Essentials of the Research Plan
The research plan is the main part of a grant application describing a principal investigator's proposed research, stating its importance and how it will be conducted. A typical research plan has four main sections:
The research plan should be written to address the following questions:
- What do you intend to do?
- Why is the work important?
- What has already been done?
- How are you going to do the work?
The specific aims is a formal statement of the objectives and milestones of a research project in a grant application. The purpose of this section is to clearly and concisely describe what the proposed research is intended to accomplish.
- Should include specific research objectives.
- Should be hypothesis-based.
- Objectives should be obtainable within the proposed timeframe.
- Study aims should fit together in an overall framework.
- Study should be well-focused rather than broad and diffuse.
The background and significance section states the research problem including the proposed rationale, current state of knowledge and potential contributions and significance of the research to the field.
- Critically evaluate existing knowledge, including background literature and relevant data.
- References should reflect an updated knowledge of the field.
- Specify existing gaps that the project is intended to fill.
- Discussion should convey the importance and relevance of the research aims.
- Highlight potential policy or practice impacts.
- Highlight why research findings are important beyond the confines of the specific research project (e.g., significance; how research results can be applied).
The preliminary results section describes prior work by the investigators relevant to the proposed project. In a new application, the preliminary results are important to establish the experience and competence of the applicant to pursue the proposed research project and to provide support for the study hypotheses and research design.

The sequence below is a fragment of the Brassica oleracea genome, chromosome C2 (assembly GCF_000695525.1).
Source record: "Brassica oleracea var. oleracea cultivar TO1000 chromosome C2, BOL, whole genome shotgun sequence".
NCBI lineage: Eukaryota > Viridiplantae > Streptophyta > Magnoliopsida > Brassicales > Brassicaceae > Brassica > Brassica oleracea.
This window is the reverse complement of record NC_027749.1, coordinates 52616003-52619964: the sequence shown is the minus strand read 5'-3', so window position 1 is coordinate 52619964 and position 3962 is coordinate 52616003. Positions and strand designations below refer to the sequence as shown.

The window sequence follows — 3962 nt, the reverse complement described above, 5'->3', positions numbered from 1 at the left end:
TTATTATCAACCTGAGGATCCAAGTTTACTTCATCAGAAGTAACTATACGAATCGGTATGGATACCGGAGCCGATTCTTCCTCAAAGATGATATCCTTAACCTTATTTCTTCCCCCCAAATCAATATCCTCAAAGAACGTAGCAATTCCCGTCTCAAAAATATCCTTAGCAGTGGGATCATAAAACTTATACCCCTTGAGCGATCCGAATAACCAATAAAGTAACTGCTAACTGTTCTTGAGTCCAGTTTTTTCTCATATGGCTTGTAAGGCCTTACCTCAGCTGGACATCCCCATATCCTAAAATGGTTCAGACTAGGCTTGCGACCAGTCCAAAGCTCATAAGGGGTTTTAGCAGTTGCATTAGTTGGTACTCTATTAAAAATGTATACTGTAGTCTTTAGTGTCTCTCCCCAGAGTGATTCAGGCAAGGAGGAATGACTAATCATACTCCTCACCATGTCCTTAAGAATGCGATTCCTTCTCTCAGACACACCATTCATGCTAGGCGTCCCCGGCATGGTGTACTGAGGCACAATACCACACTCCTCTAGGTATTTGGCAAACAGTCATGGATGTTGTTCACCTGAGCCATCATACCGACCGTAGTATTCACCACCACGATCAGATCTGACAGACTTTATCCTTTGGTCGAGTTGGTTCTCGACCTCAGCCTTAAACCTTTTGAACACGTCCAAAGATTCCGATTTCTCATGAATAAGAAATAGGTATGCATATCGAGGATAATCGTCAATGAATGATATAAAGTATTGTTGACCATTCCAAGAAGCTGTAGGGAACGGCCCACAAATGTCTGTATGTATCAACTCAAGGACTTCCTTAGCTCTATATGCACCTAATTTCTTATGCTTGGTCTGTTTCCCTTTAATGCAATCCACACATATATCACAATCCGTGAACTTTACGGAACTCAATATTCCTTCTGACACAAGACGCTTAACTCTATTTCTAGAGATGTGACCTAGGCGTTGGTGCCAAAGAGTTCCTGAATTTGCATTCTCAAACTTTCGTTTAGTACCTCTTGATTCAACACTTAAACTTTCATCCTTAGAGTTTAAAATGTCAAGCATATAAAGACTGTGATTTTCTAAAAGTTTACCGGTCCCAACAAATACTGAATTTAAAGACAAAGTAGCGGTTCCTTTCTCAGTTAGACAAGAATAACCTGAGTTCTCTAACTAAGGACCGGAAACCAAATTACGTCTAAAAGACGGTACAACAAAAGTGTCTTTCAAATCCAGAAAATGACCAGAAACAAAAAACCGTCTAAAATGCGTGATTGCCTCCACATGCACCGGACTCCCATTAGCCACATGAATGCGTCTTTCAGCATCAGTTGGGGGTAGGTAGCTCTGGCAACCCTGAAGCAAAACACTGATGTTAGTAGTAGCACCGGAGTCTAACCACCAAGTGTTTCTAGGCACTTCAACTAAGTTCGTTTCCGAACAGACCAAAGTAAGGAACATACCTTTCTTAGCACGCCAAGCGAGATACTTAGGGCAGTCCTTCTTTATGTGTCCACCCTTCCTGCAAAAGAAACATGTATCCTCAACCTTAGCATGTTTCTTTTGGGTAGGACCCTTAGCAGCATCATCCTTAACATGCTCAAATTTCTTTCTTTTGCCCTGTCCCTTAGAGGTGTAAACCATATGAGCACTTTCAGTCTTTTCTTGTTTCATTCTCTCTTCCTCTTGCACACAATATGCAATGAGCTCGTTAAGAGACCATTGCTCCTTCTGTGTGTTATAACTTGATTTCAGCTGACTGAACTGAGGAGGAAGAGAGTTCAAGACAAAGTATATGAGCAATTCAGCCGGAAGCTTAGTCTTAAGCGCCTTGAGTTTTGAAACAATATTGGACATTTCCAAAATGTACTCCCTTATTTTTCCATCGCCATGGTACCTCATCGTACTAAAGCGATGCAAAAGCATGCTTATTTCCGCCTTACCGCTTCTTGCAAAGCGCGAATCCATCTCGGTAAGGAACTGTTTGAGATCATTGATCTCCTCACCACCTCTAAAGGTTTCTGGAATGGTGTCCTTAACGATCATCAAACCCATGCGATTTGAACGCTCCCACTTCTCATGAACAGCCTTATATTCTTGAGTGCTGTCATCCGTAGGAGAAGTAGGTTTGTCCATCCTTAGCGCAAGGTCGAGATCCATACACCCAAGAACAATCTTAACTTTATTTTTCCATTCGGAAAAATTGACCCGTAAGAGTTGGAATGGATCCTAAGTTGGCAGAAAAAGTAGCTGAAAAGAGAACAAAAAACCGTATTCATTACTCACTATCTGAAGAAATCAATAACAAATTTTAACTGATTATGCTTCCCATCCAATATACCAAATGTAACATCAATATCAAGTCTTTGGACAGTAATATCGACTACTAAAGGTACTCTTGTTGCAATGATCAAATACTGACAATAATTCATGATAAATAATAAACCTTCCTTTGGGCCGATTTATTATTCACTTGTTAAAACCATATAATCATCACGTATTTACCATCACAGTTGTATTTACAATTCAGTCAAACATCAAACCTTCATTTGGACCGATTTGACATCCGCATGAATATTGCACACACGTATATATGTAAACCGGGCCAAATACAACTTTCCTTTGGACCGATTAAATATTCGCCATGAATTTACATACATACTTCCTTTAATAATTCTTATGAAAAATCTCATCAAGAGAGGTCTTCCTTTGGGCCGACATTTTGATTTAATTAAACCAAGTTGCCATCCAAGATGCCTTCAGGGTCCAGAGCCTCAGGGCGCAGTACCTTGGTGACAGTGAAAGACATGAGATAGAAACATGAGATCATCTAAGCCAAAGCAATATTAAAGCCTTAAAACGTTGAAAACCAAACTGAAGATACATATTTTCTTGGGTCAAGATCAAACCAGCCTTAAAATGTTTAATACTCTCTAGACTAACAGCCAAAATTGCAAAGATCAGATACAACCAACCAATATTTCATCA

In a competing renewal application, this section becomes a progress report, describing studies performed during the last grant period. The progress report should include a summary of the previous application's specific aims and importance of the findings.
- Discuss how previous work leads to the current proposal.
- Emphasize how the previous work demonstrates feasibility of proposed methods.
- If you do not have the required expertise for a specific methodology, enlist a collaborator or consultant (include a letter of support or agreement—Section J of the Research Plan).
- Accuracy and overall presentation are important in figures, tables and graphs.
The purpose of the research design and methods section is to describe how the research will be carried out. This section is critical for demonstrating that the applicant has developed a clear, organized and thoughtful study design.
- Should provide an overview of the proposed design and conceptual framework.
- Study goals should relate to proposed study hypotheses.
- Include details related to specific methodology; explain why the proposed methods are the best to accomplish study goals.
- Describe any novel concepts, approaches, tools or techniques.
- Include details of how data will be collected and results analyzed.
- Consider required statistical techniques.
- Include proposed work plan and timeline.
- Consider and discuss potential limitations and alternative approaches to achieve study aims.
Page originally created September 2012